Xuannha Truong Vo: Could you start by telling us where and when you were born and giving us a brief overview of your life here in Portland?
Ken Truong: My name is Ton Cuong Truong, or Ken Truong. I was born in Vietnam on December 3rd, 1948. I went to the United States in 1979 as a refugee. I crossed the border for the third time. There were three types of refugees: the first priority was for the people working in the US, the second priority was the parents who sponsored their children, and the third priority was the ones who used to work for the previous government of Vietnam.
XV: What were the circumstances that brought you to Portland?
KT: I crossed the border from Vietnam to Malaysia, then went to America. There was a close friend who was my sponsor, the current owner of Fubonn Shopping Center. He is Vietnamese- Chinese. He was a refugee who got helped by an Indian ship and then he went to Japan and finally to the United States. I contacted him when I was at the Malaysian camp. Some people had children in the US and Australia who had contact information for those sponsors.
XV: Are there organizations, family members, or friends who helped your family establish itself in the US? Who was your sponsor? Why did you come to the city of Portland specifically?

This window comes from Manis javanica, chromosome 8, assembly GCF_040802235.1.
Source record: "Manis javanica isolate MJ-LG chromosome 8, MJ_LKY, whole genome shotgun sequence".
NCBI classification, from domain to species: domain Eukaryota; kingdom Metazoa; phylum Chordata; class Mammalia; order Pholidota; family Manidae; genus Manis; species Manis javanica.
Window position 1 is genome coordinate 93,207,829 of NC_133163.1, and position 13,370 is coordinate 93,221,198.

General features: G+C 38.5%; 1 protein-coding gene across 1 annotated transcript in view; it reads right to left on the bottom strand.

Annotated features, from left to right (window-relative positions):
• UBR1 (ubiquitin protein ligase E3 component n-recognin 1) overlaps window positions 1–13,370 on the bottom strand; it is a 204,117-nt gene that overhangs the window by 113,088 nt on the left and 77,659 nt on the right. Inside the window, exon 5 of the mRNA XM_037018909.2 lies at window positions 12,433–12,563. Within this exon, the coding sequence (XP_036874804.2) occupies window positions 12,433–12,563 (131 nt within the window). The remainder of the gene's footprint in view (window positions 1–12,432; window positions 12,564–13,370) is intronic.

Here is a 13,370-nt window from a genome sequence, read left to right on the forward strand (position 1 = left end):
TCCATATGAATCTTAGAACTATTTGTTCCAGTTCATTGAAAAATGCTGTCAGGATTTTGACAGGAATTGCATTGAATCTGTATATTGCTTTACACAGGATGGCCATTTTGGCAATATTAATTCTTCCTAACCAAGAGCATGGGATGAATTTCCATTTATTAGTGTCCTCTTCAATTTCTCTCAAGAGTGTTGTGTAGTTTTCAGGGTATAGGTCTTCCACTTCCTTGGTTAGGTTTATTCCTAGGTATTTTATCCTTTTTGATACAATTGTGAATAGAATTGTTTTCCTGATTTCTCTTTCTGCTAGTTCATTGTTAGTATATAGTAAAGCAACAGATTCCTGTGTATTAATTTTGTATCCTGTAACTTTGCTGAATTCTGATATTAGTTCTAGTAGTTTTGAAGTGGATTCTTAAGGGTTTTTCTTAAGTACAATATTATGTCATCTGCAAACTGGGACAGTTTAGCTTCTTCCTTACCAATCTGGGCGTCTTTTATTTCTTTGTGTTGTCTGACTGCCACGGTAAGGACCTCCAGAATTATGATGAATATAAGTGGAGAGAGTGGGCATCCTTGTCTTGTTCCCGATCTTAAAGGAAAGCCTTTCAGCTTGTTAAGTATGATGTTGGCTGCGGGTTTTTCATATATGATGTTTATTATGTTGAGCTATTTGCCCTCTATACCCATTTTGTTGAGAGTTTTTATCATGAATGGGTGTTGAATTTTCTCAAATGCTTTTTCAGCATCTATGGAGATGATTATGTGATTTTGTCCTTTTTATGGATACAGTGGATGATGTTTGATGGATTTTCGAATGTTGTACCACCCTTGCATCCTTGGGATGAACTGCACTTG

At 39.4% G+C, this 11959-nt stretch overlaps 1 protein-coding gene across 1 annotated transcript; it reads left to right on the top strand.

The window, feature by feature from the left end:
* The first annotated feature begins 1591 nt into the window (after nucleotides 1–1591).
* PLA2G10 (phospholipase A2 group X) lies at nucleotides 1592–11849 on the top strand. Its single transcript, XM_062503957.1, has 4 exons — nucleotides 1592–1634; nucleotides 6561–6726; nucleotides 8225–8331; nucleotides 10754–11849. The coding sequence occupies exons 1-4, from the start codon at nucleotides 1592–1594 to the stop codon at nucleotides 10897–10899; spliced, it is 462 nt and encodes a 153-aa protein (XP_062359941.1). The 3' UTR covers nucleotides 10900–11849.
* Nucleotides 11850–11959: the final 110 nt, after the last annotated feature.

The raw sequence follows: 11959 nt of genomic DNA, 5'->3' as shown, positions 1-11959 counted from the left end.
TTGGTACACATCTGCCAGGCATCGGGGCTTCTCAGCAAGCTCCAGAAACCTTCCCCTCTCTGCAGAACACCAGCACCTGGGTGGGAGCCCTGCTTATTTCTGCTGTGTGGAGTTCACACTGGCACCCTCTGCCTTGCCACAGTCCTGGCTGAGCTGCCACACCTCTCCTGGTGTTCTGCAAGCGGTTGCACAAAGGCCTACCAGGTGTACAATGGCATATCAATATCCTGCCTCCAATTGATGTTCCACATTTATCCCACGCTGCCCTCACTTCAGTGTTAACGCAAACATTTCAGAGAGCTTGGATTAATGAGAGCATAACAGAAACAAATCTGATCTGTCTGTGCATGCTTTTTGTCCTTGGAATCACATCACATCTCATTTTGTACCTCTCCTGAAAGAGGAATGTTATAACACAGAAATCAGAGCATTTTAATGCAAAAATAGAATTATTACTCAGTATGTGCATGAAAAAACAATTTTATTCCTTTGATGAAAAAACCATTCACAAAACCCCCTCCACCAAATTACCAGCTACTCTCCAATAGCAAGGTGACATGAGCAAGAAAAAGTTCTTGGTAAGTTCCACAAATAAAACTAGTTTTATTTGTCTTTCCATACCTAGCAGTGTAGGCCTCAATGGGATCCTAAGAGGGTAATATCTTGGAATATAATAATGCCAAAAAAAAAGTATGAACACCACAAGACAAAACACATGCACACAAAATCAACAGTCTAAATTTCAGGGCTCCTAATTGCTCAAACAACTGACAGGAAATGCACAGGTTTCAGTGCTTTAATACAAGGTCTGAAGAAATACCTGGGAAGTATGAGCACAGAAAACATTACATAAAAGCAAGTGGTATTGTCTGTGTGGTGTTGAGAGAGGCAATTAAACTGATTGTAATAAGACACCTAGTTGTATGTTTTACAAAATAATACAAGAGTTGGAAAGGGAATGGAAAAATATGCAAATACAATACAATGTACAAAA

KT: Fubonn Shopping Center’s owner, who also came from my hometown, sponsored me to Portland and helped me rent a place to live. My boss then sponsored me. Friends in the company I worked with and some social workers helped me out. At that time, I spoke Vietnamese-style English. After a while, I could recognize if it was a black American or a white American on a phone by their voice.
The USCC organization in downtown Portland (at 8th Street and Washington Street) has Pastor Park who is Christian and helps the community. There was a Lieutenant-general named Thuan in the lower position, now he has retired. He still lives in Portland, but he doesn't remember anything because he is almost ninety years old. I'm not part of that, I am Catholic who belonged to the CWS organization in NE Portland. I don't remember it clearly.